Thursday, April 7, 2011

Lines Written in Early Spring*

Today happens to be the birthday of William Wordsworth (born 1770.) He is one of my favorite poets (although I am sure Byron, Shelley, and Coleridge would not be impressed with me for saying so.)

When I was in the eight grade, our "reading" teacher (because English still focused on grammar and spelling at that point) did a whole section on poetry. We had to memorize several poems of our own choosing to recite in front of the class, and we had to create an illustrated anthology of poems on a theme. It was around that time that I really began to take an interest in poetry. This was definitely spurred on by the soundtrack to the tv show "Beauty and the Beast", which had a significant number of tracks of Ron Pearlman reading poetry. (I loved the first two seasons of that show.)

The general public probably know William Wordsworth best for his poem, Daffodils, which begins:
I wander'd lonely as a cloud
That floats on high o'er vales and hills,
When all at once I saw a crowd,
A host, of golden daffodils;
Beside the lake, beneath the trees,
Fluttering and dancing in the breeze.
But I prefer his poem about the city, Composed Upon Westminster Bridge, September 3, 1802:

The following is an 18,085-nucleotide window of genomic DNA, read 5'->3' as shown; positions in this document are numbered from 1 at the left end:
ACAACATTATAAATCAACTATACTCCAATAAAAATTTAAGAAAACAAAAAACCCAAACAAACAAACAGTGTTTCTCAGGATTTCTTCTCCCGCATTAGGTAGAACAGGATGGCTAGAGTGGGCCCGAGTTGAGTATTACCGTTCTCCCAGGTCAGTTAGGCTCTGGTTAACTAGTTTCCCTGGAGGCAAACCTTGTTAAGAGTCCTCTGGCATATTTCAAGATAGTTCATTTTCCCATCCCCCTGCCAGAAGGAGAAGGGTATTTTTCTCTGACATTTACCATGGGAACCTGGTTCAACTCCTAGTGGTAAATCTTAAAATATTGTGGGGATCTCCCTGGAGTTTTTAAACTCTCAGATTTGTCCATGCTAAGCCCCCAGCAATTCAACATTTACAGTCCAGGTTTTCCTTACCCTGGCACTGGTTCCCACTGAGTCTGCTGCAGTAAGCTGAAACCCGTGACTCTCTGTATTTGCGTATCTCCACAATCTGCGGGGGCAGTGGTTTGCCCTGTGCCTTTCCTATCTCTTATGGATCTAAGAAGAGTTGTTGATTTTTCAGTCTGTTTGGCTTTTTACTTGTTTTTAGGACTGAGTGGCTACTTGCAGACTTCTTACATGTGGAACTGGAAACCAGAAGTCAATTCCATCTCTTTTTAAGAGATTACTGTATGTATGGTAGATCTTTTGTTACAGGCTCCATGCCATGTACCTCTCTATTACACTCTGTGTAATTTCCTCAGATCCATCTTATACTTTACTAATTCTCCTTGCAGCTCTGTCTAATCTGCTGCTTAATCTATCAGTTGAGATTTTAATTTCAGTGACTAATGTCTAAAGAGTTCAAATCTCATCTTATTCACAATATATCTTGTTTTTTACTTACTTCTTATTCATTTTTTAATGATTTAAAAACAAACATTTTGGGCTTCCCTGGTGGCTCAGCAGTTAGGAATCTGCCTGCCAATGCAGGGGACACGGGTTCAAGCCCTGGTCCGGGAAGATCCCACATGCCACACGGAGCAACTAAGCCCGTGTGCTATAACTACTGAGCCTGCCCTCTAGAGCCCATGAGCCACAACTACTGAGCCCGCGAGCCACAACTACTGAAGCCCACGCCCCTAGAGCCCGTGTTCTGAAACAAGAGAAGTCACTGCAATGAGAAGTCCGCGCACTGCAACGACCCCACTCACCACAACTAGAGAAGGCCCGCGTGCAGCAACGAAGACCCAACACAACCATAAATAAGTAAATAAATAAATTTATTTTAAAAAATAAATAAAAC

Earth has not anything to show more fair:
Dull would he be of soul who could pass by
A sight so touching in its majesty:
This City now doth, like a garment, wear
The beauty of the morning; silent, bare,
Ships, towers, domes, theatres, and temples lie
Open unto the fields, and to the sky;
All bright and glittering in the smokeless air.
Never did sun more beautifully steep
In his first splendour, valley, rock, or hill;
Ne'er saw I, never felt, a calm so deep!
The river glideth at his own sweet will:
Dear God! the very houses seem asleep;
And all that mighty heart is lying still!
Several years ago, a film called Pandaemonium about the friendship of Wordsworth and Coleridge was released. John Hannah played Wordsworth, and Linus Roche played Coleridge. It isn't particularly historically accurate, but I thought it was entertaining (even though it makes Wordsworth out to be a competitive jerk who spoiled Kubla Khan for Coleridge.) I liked it on principle because I think that it is important to make films about people who create art.

*Lines Written in Early Spring is another poem by Wordsworth

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